Journal of Risk

Generalizations of the celebrated Black–Scholes formula have been pursued in a variety of directions. Variations that account for stylized facts such as stochastic volatility and jumps have resulted in statistical estimation challenges. This issue of The Journal of Risk evaluates option pricing alternatives, particularly nonparametric models and those developed ad hoc by practitioners. Other topics of practical importance, namely the impact of high-frequency trading on parameter estimation and the optimal execution of share repurchases by firms, are also considered in this issue.

In the first paper, “Pricing and hedging options with rollover parameters”, Sol Kim contrasts rollover strategies to update parameter estimates and their impact on pricing and hedging models. Using Standard & Poor’s 500 data, Kim shows that the so-called absolute smile ad hoc modification of the Black–Scholes model is simple to implement, and tends to provide pricing and hedging results that are more accurate than extension models accounting for stochastic volatility and jumps.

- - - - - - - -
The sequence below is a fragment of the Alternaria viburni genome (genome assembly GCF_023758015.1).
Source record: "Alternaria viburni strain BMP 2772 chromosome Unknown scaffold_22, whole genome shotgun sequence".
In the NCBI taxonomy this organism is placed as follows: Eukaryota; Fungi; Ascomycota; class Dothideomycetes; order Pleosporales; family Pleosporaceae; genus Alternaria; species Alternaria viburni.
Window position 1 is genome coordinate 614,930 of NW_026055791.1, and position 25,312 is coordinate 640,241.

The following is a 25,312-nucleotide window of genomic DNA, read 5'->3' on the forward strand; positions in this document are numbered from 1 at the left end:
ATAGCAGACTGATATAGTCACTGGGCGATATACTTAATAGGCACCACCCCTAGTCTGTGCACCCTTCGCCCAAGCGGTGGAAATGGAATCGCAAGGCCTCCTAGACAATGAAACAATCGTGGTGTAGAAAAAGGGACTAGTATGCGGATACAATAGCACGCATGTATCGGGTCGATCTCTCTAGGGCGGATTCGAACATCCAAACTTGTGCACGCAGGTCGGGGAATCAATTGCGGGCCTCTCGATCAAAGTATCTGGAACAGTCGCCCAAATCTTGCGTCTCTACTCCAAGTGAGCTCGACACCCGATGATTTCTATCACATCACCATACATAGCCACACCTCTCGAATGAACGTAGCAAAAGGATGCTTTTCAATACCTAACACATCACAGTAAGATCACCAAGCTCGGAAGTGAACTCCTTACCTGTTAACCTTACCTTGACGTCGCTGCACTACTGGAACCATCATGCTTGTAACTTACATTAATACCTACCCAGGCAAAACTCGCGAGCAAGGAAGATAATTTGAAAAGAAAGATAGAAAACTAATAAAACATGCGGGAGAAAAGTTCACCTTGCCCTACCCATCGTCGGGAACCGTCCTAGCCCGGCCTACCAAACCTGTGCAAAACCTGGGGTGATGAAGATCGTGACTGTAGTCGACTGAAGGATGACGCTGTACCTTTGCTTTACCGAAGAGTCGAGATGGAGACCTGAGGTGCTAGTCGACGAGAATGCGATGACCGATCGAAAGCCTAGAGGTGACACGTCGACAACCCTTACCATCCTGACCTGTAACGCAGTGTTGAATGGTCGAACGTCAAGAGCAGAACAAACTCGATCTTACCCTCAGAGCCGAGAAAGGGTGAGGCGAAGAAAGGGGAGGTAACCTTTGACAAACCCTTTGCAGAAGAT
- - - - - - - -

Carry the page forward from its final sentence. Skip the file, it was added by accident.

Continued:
These extension models are also assessed by Xiaolong Zhong, Jie Cao, Yong Jin and Wei Zheng in “On empirical likelihood option pricing”, the second paper in this issue. Here, through Standard & Poor’s data and simulation, the authors implement an empirical likelihood model, which they show also generates more accurate prices than classic nonparametric and stochastic volatility with jumps models.

Ben Charoenwong and Guanhao Feng contrast the long-horizon volatility forecasting accuracy of high- and low-frequency data in “Does higher-frequency data always help to predict longer-horizon volatility?”. Their paper, the third in this issue, shows that mean model misspecification leads to a deterioration in the quality of volatility estimates as data frequency increases, especially in the presence of high conditional autocorrelation.

In our fourth and final paper, “Optimal execution of accelerated share repurchase contracts with fixed notional”, Olivier Guéant considers the problem of a firm that wants to repurchase a subset of its own shares while only making a minimal impact on their price. Guéant proposes a discrete dynamic programming model to determine the best price for the accelerated share repurchase (ASR) contract that the firm arranges with its investment bankers, as well as its optimal execution. This approach highlights certain features of ASR contracts: namely, that they involve issues related to optimal trade execution as well as the pricing of Asian and Bermudan options.

Farid AitSahlia
University of Florida

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